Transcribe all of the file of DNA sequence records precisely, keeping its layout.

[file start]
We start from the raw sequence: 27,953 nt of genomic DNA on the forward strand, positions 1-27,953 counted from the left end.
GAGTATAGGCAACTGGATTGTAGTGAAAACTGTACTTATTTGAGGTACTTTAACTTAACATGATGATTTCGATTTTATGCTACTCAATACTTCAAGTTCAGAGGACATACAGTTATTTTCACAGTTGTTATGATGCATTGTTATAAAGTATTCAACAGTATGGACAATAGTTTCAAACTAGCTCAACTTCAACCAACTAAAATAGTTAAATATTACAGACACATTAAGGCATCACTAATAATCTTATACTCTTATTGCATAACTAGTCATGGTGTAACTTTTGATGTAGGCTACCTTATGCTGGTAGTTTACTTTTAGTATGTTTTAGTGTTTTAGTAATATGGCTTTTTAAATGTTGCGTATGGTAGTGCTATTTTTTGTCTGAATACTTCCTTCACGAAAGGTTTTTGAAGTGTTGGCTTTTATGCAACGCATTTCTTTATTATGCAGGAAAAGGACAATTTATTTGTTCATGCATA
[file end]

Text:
We start from the raw sequence: 27,953 nt of genomic DNA on the forward strand, positions 1-27,953 counted from the left end.
GAGTATAGGCAACTGGATTGTAGTGAAAACTGTACTTATTTGAGGTACTTTAACTTAACATGATGATTTCGATTTTATGCTACTCAATACTTCAAGTTCAGAGGACATACAGTTATTTTCACAGTTGTTATGATGCATTGTTATAAAGTATTCAACAGTATGGACAATAGTTTCAAACTAGCTCAACTTCAACCAACTAAAATAGTTAAATATTACAGACACATTAAGGCATCACTAATAATCTTATACTCTTATTGCATAACTAGTCATGGTGTAACTTTTGATGTAGGCTACCTTATGCTGGTAGTTTACTTTTAGTATGTTTTAGTGTTTTAGTAATATGGCTTTTTAAATGTTGCGTATGGTAGTGCTATTTTTTGTCTGAATACTTCCTTCACGAAAGGTTTTTGAAGTGTTGGCTTTTATGCAACGCATTTCTTTATTATGCAGGAAAAGGACAATTTATTTGTTCATGCATA